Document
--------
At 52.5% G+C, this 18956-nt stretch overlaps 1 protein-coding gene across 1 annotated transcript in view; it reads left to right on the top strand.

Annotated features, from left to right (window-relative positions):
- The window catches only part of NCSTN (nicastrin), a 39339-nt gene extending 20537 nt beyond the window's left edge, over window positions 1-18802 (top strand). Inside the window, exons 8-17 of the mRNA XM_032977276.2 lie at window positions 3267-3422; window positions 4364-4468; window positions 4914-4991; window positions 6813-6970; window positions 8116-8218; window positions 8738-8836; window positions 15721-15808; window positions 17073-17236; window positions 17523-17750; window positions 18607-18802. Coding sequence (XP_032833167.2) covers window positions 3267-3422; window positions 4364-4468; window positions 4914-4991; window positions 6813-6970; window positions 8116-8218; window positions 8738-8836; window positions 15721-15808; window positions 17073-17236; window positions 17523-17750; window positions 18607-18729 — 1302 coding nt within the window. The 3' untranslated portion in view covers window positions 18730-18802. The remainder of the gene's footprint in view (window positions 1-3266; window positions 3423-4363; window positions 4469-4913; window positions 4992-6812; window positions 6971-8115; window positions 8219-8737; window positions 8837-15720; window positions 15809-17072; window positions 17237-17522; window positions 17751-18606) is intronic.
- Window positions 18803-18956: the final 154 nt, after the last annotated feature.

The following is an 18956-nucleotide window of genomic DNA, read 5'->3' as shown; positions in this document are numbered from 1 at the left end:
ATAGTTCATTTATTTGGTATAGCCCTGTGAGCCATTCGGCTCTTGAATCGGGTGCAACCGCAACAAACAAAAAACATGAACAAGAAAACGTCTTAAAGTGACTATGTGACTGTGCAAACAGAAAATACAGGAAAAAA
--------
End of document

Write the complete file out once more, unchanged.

At 52.5% G+C, this 18956-nt stretch overlaps 1 protein-coding gene across 1 annotated transcript in view; it reads left to right on the top strand.

Annotated features, from left to right (window-relative positions):
- The window catches only part of NCSTN (nicastrin), a 39339-nt gene extending 20537 nt beyond the window's left edge, over window positions 1-18802 (top strand). Inside the window, exons 8-17 of the mRNA XM_032977276.2 lie at window positions 3267-3422; window positions 4364-4468; window positions 4914-4991; window positions 6813-6970; window positions 8116-8218; window positions 8738-8836; window positions 15721-15808; window positions 17073-17236; window positions 17523-17750; window positions 18607-18802. Coding sequence (XP_032833167.2) covers window positions 3267-3422; window positions 4364-4468; window positions 4914-4991; window positions 6813-6970; window positions 8116-8218; window positions 8738-8836; window positions 15721-15808; window positions 17073-17236; window positions 17523-17750; window positions 18607-18729 — 1302 coding nt within the window. The 3' untranslated portion in view covers window positions 18730-18802. The remainder of the gene's footprint in view (window positions 1-3266; window positions 3423-4363; window positions 4469-4913; window positions 4992-6812; window positions 6971-8115; window positions 8219-8737; window positions 8837-15720; window positions 15809-17072; window positions 17237-17522; window positions 17751-18606) is intronic.
- Window positions 18803-18956: the final 154 nt, after the last annotated feature.

The following is an 18956-nucleotide window of genomic DNA, read 5'->3' as shown; positions in this document are numbered from 1 at the left end:
ATAGTTCATTTATTTGGTATAGCCCTGTGAGCCATTCGGCTCTTGAATCGGGTGCAACCGCAACAAACAAAAAACATGAACAAGAAAACGTCTTAAAGTGACTATGTGACTGTGCAAACAGAAAATACAGGAAAAAA